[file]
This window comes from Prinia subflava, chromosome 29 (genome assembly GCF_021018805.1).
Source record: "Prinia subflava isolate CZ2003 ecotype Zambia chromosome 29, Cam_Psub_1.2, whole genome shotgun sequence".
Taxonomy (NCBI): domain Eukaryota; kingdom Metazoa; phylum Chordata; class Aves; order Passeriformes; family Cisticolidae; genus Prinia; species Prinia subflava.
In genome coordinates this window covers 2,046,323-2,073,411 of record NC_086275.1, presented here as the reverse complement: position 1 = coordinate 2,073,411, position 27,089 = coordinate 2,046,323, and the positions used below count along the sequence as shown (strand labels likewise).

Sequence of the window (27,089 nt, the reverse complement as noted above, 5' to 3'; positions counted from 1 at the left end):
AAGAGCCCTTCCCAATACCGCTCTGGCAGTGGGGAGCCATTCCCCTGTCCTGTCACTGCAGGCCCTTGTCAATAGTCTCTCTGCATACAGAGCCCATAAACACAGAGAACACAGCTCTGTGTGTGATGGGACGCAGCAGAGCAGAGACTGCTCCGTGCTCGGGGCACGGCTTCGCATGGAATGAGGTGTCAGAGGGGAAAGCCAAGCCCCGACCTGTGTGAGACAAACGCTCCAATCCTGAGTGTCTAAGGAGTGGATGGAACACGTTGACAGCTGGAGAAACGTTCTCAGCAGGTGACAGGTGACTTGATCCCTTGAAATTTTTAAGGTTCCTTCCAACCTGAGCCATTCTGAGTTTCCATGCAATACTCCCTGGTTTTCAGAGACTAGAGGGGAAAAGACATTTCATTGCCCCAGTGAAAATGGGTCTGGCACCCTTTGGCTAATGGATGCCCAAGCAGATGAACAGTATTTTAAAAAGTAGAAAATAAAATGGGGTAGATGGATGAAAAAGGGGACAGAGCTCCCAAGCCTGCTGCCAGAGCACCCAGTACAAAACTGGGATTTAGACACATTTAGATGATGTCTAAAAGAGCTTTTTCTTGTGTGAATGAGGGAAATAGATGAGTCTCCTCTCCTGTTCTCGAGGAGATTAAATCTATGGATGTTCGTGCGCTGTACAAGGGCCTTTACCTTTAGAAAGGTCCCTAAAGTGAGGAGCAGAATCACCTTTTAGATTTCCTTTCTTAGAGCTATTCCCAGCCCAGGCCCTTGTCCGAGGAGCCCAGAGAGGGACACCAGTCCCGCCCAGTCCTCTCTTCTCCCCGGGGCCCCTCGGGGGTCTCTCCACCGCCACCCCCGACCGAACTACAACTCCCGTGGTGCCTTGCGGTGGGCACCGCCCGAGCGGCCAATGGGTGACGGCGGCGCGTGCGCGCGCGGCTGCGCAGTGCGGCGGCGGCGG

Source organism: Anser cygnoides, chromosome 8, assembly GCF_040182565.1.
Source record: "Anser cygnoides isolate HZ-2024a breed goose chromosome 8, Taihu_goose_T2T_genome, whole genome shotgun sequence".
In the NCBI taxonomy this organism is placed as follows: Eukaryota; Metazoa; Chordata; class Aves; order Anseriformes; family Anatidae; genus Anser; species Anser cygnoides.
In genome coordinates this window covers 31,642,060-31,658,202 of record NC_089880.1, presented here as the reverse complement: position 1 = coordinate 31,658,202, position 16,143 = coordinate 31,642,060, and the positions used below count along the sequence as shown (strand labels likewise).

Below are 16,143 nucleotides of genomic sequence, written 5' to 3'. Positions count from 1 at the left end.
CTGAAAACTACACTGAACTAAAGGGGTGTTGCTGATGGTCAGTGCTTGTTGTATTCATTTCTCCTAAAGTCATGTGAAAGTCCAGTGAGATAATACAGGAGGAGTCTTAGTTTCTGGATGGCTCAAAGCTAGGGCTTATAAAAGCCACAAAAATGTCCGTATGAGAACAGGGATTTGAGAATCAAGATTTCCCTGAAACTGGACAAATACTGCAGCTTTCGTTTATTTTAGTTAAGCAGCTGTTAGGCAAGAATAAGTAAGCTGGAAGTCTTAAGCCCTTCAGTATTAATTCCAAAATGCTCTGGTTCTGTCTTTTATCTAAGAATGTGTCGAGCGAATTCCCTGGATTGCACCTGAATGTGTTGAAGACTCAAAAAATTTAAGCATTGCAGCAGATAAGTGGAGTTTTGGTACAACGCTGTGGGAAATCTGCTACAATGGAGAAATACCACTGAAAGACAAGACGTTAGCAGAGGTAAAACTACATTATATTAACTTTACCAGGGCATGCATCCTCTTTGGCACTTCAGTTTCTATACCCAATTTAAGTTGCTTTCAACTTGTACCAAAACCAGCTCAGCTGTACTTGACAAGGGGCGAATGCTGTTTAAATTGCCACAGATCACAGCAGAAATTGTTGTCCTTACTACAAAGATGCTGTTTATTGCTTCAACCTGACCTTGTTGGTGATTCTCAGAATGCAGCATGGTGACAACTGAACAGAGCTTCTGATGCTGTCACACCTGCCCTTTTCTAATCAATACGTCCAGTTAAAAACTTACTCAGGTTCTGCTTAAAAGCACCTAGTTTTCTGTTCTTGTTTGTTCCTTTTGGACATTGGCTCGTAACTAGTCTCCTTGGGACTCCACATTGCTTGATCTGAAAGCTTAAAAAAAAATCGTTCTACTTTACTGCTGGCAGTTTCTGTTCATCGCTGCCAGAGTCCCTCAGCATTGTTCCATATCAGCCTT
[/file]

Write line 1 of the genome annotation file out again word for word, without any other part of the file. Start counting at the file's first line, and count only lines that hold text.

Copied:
This window comes from Prinia subflava, chromosome 29 (genome assembly GCF_021018805.1).